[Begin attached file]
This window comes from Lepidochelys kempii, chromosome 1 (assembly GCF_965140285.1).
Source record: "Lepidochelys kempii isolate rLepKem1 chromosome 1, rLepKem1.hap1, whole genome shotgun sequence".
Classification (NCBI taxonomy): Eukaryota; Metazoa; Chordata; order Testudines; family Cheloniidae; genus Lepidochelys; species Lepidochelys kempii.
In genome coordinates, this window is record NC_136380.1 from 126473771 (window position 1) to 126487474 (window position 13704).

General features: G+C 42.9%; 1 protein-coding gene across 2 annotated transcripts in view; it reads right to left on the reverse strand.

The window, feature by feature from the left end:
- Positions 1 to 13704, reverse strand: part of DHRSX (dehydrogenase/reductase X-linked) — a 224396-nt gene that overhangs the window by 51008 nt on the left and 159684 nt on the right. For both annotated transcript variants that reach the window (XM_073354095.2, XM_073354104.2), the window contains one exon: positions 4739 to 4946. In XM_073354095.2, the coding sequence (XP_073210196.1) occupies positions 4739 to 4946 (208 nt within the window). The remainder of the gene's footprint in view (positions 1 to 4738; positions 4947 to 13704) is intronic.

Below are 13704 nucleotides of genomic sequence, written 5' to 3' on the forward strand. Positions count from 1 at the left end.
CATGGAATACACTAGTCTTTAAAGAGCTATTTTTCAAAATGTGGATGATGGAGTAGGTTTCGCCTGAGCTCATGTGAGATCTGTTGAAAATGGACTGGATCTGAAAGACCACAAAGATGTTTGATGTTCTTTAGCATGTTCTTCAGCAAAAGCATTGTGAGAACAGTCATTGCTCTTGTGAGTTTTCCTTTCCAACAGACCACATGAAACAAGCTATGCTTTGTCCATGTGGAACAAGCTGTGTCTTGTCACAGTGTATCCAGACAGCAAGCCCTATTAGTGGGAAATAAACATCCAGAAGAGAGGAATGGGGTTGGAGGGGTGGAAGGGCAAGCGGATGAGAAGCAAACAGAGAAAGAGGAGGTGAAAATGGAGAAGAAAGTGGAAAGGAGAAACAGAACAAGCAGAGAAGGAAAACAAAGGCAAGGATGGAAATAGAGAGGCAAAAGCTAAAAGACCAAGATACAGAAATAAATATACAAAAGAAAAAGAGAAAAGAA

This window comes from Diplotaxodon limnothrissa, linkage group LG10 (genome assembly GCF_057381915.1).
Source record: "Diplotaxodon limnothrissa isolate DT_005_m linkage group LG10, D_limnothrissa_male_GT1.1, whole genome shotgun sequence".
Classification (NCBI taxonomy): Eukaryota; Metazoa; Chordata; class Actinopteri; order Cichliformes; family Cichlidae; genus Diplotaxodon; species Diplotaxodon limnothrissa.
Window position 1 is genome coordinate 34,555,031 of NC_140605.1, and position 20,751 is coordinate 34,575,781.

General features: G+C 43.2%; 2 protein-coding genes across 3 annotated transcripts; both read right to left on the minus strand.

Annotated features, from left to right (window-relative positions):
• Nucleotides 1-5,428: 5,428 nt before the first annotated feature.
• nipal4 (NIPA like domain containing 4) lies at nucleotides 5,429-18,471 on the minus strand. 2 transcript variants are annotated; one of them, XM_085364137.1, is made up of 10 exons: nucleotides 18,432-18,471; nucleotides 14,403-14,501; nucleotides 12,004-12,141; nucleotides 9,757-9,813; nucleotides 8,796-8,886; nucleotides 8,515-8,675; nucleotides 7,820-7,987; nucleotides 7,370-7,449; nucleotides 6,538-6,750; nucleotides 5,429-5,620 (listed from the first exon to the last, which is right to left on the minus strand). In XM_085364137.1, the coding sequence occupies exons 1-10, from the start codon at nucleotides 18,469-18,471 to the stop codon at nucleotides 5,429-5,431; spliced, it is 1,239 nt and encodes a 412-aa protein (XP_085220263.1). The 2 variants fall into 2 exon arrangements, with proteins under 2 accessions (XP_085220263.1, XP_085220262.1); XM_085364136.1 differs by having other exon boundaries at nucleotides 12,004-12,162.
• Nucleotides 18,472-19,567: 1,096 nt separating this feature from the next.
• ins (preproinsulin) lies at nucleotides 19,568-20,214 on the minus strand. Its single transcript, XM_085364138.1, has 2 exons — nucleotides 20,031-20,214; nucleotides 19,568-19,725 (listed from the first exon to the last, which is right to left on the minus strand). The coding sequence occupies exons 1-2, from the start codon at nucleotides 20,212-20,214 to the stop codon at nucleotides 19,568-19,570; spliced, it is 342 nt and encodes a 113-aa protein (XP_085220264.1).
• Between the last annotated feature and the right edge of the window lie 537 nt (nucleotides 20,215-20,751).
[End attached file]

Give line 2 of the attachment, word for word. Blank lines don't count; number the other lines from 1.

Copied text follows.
Source record: "Lepidochelys kempii isolate rLepKem1 chromosome 1, rLepKem1.hap1, whole genome shotgun sequence".